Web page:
Metaphors in to an athlete dying young

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metaphors in to an athlete dying young

Last Poems by A.E. Housman

English poet and scholar, whose verse would influence later poets, although only two slim volumes appeared during his lifetime, this being one of them. Partial Contents: Beyond the moor and mountain crest; Her strong enchantments failing; In valleys green and still; Could man be drunk for ever; The night my father got me; The sigh that heaves the grasses; Onward led the road again; and When lads were home from labour.
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To An Athlete Dying Young by upprevention.orgn - Poetry Reading

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A.E. Housman

To an Athlete Dying Young Poetry Analysis

We use cookies to give you the best experience possible. Housman was a poet born in who became very successful during his lifetime. They can rest in peace knowing they will be remembered at their athletic peak when they were successful and victorious. They will not have to go through the pain of watching their fame disappear or whither out with time. In this poetic masterpiece, Housman pulls together figurative language, sound devices, and structure to illustrate that glory is fleeting through a majestic poem that will be remembered for many years. Most, if not all, similes in this poem use this method. When contradictory terms are used consecutively they are called an oxymoron.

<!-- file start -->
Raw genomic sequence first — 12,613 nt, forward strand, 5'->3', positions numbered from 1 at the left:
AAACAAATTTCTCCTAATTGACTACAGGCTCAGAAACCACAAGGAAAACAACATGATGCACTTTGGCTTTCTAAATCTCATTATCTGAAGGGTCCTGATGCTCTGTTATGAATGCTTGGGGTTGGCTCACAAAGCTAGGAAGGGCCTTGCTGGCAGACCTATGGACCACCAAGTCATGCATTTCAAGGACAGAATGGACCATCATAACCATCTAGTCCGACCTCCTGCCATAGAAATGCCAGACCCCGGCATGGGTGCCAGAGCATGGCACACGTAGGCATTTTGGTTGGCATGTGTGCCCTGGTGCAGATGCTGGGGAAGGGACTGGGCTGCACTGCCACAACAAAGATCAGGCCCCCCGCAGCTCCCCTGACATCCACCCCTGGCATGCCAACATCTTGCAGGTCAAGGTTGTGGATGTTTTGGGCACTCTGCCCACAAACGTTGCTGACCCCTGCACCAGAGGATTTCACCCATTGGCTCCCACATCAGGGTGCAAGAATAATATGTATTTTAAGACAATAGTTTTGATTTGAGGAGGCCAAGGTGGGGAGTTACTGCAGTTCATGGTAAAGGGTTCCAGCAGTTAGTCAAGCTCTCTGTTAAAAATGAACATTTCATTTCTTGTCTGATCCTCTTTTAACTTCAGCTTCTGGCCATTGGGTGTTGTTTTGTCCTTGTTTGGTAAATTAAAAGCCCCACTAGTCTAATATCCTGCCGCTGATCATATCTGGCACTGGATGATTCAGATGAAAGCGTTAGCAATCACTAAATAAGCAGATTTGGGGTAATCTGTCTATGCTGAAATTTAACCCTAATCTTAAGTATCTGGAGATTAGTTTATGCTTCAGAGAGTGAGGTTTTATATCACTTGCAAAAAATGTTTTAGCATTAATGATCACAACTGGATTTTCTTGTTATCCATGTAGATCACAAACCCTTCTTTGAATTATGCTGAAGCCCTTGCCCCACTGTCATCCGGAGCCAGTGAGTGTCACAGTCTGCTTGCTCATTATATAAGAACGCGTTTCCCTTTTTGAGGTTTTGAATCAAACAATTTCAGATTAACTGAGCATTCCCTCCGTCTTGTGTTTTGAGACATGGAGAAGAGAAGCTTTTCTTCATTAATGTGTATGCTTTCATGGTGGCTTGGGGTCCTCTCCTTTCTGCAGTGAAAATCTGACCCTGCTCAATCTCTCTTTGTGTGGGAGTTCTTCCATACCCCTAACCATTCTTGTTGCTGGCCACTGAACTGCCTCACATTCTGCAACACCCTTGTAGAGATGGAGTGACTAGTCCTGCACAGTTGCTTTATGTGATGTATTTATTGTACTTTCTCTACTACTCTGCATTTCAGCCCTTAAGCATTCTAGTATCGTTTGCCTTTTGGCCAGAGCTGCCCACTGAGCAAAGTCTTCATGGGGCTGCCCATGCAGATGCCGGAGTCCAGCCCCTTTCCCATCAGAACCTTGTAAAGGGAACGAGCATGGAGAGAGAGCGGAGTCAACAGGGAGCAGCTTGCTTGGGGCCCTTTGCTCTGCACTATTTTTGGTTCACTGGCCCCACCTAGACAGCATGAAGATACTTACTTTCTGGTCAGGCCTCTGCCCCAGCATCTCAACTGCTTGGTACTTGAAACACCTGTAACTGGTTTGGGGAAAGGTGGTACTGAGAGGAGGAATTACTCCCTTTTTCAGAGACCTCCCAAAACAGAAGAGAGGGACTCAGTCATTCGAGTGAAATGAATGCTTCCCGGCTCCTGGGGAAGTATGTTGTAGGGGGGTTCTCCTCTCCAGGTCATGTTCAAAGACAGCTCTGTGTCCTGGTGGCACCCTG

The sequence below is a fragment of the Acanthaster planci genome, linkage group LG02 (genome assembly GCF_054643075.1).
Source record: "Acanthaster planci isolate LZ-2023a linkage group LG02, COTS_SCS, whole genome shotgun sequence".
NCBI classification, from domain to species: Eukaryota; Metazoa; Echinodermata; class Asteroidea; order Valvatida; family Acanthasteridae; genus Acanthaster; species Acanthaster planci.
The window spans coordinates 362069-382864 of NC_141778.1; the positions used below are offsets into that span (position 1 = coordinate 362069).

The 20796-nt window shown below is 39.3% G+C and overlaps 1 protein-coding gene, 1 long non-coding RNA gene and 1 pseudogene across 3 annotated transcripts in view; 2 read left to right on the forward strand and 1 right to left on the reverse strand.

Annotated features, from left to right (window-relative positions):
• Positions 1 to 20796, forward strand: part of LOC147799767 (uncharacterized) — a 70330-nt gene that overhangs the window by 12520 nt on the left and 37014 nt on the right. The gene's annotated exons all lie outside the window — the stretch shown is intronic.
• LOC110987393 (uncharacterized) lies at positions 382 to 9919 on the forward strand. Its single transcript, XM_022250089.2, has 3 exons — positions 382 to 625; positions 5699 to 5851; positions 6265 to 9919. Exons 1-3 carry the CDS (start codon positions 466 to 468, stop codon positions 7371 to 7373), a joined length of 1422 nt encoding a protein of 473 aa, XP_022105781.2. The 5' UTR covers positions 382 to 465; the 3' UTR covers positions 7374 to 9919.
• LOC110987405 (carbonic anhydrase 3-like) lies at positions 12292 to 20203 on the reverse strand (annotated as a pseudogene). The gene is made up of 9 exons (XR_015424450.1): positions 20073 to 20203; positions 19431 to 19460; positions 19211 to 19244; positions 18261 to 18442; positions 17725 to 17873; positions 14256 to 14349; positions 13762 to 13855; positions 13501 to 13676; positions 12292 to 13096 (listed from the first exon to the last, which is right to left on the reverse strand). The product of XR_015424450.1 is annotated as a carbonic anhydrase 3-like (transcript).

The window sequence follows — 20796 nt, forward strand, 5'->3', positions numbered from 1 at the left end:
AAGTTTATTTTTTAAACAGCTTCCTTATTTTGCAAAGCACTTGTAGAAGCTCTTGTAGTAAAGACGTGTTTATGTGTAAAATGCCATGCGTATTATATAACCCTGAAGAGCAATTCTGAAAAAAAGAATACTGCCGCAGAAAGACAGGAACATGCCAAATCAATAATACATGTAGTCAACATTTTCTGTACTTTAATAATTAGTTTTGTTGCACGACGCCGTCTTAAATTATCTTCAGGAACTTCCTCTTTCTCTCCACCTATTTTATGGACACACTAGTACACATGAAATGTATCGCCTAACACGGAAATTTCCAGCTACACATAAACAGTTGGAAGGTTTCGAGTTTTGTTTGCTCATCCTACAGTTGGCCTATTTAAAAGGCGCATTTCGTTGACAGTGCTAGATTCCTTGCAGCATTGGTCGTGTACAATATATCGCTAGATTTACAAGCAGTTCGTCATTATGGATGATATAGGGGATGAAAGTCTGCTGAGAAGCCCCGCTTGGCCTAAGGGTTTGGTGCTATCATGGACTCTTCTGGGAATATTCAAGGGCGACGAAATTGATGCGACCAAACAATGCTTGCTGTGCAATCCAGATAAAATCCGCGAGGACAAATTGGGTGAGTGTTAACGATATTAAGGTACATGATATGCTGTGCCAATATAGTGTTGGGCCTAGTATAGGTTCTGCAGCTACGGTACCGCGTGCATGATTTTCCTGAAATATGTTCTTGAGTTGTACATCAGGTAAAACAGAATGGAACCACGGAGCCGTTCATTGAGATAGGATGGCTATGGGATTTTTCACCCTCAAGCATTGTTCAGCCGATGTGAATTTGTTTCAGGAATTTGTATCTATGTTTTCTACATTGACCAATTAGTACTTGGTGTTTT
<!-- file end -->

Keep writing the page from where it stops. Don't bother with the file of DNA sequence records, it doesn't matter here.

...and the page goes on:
In "To an Athlete Dying Young," Housman uses shade and night as metaphors for death. Light often represents life and warmth. Night often represents the.
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by A.E. Housman

The time you won your town the race We chaired you through the market-place; Man and boy stood cheering by, And home we brought you shoulder-high. Today, the road all runners come, Shoulder-high we bring you home, And set you at your threshold down, Townsman of a stiller town. Smart lad, to slip betimes away From fields where glory does not stay, And early though the laurel grows It withers quicker than the rose. Eyes the shady night has shut Cannot see the record cut, And silence sounds no worse than cheers After earth has stopped the ears. Now you will not swell the rout Of lads that wore their honours out, Runners whom renown outran And the name died before the man.

Light often represents life and warmth. Night often represents the opposite. These metaphors help the speaker present the athlete's death in a gentler way, softening the emotional blow. That A. All rights reserved. Line "Shady night," has "shut" the athlete's eyes. This sounds a lot nicer, a lot gentler, than a terrible grain silo accident has killed the young athlete , right?

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  1. In A.E. Housman's poem "To an Athlete Dying Young," the poet uses the metaphor of the runner, an athlete, to represent all those who have died young while.

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